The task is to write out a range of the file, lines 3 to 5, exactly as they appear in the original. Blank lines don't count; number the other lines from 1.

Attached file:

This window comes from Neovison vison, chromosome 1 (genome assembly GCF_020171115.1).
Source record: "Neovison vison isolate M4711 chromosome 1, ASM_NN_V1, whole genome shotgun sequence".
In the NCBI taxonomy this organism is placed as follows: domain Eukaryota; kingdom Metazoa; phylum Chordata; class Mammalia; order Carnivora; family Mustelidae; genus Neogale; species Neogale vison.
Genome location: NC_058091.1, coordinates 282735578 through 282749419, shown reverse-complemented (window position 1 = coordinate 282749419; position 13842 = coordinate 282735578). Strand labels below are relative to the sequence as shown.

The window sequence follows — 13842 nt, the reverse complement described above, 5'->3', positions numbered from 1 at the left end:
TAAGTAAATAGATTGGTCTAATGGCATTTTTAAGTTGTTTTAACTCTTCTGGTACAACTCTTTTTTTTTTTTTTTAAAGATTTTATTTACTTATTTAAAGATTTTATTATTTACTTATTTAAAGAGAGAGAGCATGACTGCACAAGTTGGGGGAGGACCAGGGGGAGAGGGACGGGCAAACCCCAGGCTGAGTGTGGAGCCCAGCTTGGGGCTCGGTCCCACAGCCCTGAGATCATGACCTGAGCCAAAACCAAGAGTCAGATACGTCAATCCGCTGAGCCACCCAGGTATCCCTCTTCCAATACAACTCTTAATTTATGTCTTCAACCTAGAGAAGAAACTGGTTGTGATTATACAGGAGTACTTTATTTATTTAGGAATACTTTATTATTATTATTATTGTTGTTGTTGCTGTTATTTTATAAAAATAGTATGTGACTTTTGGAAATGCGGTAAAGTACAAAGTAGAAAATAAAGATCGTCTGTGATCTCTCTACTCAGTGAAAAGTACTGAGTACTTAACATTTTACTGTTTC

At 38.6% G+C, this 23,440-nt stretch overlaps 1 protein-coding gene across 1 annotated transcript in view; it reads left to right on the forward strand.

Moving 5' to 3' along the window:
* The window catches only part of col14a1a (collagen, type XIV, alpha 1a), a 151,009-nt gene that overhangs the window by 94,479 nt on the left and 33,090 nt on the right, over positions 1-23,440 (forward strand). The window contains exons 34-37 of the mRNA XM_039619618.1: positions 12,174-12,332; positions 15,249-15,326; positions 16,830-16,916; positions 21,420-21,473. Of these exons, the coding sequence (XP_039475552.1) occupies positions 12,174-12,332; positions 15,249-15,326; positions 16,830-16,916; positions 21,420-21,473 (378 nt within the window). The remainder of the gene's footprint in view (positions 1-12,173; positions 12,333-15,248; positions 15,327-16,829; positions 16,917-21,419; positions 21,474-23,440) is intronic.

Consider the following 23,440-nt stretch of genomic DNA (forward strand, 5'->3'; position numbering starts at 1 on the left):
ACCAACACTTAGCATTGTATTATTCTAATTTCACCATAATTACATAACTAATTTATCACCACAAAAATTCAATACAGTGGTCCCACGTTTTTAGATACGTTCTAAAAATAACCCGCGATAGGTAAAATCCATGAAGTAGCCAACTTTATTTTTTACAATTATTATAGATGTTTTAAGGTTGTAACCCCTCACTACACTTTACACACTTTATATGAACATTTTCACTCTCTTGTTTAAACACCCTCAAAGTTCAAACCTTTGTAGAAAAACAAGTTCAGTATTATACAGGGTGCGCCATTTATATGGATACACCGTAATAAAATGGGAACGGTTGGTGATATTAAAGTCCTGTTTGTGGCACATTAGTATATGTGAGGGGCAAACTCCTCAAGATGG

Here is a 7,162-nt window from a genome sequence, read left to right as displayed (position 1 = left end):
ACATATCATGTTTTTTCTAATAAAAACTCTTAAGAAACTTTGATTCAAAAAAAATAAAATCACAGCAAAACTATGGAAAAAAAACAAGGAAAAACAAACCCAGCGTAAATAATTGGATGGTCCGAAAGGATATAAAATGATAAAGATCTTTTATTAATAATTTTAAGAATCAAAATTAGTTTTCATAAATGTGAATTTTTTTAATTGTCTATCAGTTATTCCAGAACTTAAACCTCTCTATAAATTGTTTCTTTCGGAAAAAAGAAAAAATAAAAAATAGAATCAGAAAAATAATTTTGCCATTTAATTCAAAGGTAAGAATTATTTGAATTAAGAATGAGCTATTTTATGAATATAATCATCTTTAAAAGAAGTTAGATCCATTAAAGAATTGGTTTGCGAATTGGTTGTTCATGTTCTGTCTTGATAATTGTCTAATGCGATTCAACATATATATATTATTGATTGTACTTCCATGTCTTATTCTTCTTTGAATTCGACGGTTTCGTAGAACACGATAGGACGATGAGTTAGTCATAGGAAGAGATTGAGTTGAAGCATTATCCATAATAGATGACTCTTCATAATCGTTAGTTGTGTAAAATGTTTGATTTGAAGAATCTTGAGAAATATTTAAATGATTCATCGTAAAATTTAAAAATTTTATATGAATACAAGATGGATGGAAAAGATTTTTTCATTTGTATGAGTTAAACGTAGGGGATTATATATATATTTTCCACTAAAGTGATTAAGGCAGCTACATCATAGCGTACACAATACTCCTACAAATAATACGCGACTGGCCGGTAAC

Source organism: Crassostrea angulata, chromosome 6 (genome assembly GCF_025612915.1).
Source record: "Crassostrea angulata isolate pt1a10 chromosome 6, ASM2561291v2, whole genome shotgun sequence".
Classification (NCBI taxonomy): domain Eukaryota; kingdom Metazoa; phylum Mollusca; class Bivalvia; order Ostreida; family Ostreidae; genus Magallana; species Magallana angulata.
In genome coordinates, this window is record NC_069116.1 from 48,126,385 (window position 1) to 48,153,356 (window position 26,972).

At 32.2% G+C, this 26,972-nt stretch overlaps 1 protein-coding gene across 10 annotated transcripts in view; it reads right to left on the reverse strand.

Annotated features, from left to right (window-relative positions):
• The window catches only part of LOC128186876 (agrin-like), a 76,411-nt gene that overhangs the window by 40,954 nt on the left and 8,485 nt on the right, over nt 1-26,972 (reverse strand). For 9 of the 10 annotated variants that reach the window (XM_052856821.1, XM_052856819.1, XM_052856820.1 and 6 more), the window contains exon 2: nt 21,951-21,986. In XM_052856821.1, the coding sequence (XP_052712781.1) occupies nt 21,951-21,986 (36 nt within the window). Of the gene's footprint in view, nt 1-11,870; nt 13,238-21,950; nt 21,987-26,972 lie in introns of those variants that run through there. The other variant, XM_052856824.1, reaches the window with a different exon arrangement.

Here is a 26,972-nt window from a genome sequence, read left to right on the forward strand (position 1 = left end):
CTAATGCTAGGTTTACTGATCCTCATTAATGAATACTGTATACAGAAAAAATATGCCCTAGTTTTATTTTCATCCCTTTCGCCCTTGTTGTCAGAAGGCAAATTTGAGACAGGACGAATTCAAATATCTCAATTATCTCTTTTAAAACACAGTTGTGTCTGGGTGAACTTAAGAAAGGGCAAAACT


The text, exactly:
In the NCBI taxonomy this organism is placed as follows: domain Eukaryota; kingdom Metazoa; phylum Chordata; class Mammalia; order Carnivora; family Mustelidae; genus Neogale; species Neogale vison.
Genome location: NC_058091.1, coordinates 282735578 through 282749419, shown reverse-complemented (window position 1 = coordinate 282749419; position 13842 = coordinate 282735578). Strand labels below are relative to the sequence as shown.

The window sequence follows — 13842 nt, the reverse complement described above, 5'->3', positions numbered from 1 at the left end: